<b>Arlington Partners With
South Virginia County</b>
At their March 27 meeting, County Board members approved an economic development partnership between Arlington and Martinsville/Henry County, 200 miles south of the Washington region. The partnership between the localities is the first of its kind in Virginia, and is expected to bring benefits to both regions in business development and investment.
The economy in Martinsville and Henry County's economy traditionally has been driven by manufacturing, particularly furniture and textiles. Global economic influences on those industries substantially affected the region, triggering industrial contractions and closures.
The region has worked to redefine its economic development strategy, leveraging its location, access, and its available and less expensive labor force in an attempt to reinvent its local economy. Collaboration with Arlington provides access to the D.C.-area business base and exposure to businesses that may be seeking the type of facility that could not be created in the Washington region.
Similarly, the partnership brings to Arlington a pool of an educated, trained and less expensive labor force and buildings.
A resolution endorsing the Arlington-Martinsville/Henry County partnership was approved by the Martinsville City Council and the Henry County Board of Supervisors in a unanimous vote in February. Tom Harned, Director of Economic Development for the City of Martinsville, was pleased with the Arlington Board's approval.
The Partnership for Chdilren, Youth and Families will release its “Community Report Card on the Status of Children, Youth and Families” next month, a collection of 80 economic indicators and community evaluations showing how Arlington children fare in health, education, families and community.
The “Community Report Card” will be discussed in detail at two meetings. On Saturday, April 17, the Partnership will hold a meeting from 2-4 p.m. in the Arlington Central Library Auditorium, 1015 N. Quincy St. On April 22, a Thursday, the Partnership meeting will durn 6:30-8:30 p.m. in Room 126 of the Arlington Mill Community Center, 4975 Columbia Pike.
The “Report Card” is available <a href="http://www.arlingtonpartnershipforyouth.org">online</a>. For more information, call 703-228-1667.
<b>Arlington OKs New Shirlington Bus Center</b>
On Saturday, the County Board today approved plans for a new bus transfer center in the Village at Shirlington. In addition to providing a safe, weather-protected waiting area, it is designed to improve Shirlington’s pedestrian environment and encourage bus ridership in an area not served by Metrorail. Currently, patrons must cross five lanes of traffic to get to connecting Metrobuses at existing stops in the 2700 block of South Quincy Street.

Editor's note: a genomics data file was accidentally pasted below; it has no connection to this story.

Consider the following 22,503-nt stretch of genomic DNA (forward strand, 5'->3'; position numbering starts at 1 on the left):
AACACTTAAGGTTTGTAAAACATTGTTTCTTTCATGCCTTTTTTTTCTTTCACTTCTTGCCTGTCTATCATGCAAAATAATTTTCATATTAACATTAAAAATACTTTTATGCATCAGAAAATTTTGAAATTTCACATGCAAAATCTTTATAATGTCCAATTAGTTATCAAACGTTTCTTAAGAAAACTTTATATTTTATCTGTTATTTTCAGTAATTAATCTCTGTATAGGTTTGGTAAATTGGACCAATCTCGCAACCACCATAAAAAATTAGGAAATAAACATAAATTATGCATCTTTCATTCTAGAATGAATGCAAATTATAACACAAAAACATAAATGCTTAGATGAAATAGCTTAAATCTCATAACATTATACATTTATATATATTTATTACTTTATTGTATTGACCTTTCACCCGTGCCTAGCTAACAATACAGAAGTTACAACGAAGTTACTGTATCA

The transfer center will include passenger information systems to make it easier to use the bus and provide for a future transit store. Plans for the facility were initially approved in 1999. The site, now a parking lot, is across from the office building near the intersection of 31st Street South and S. Randolph Street.
The $2.4-million project is being funded using $1.3 million in federal grants, $800,000 in Transit Infrastructure Improvement Funds from the Washington Area Metropolitan Area Transit Authority and $300,000 in County capital improvement funds. In 2000, Arlington previously contracted with WMATA to perform Phase I concept and design development. Approval of the Phase II agreement enables WMATA to complete final engineering and design work and construct the bus station.
Currently, eight Metrobus lines serve Shirlington with 424 daily bus trips and 1,000 passenger boardings and alightings, making it the third busiest bus hub in Arlington. Ninety percent of the current activity in Shirlington is related to bus-to-bus transfers. However, the existing bus stops in Shirlington can be confusing because some buses headed in the same direction stop on opposite sides of the street; lighting is poor and seating areas are limited. All of these factors may discourage bus ridership.
The Phased Development Site Plan (PDSP) for the Village at Shirlington specifically calls for plans to facilitate and encourage transit commuting for Shirlington residents, employees and visitors. (A PDSP establishes uses, densities, heights, parking, transportation facilities, utilities and community facilities for designated areas.) Recently approved projects for Shirlington include a 245-unit apartment building at Arlington Mill Drive and Shirlington Road, and a new library/theater building to house the Shirlington Library and Signature Theatre.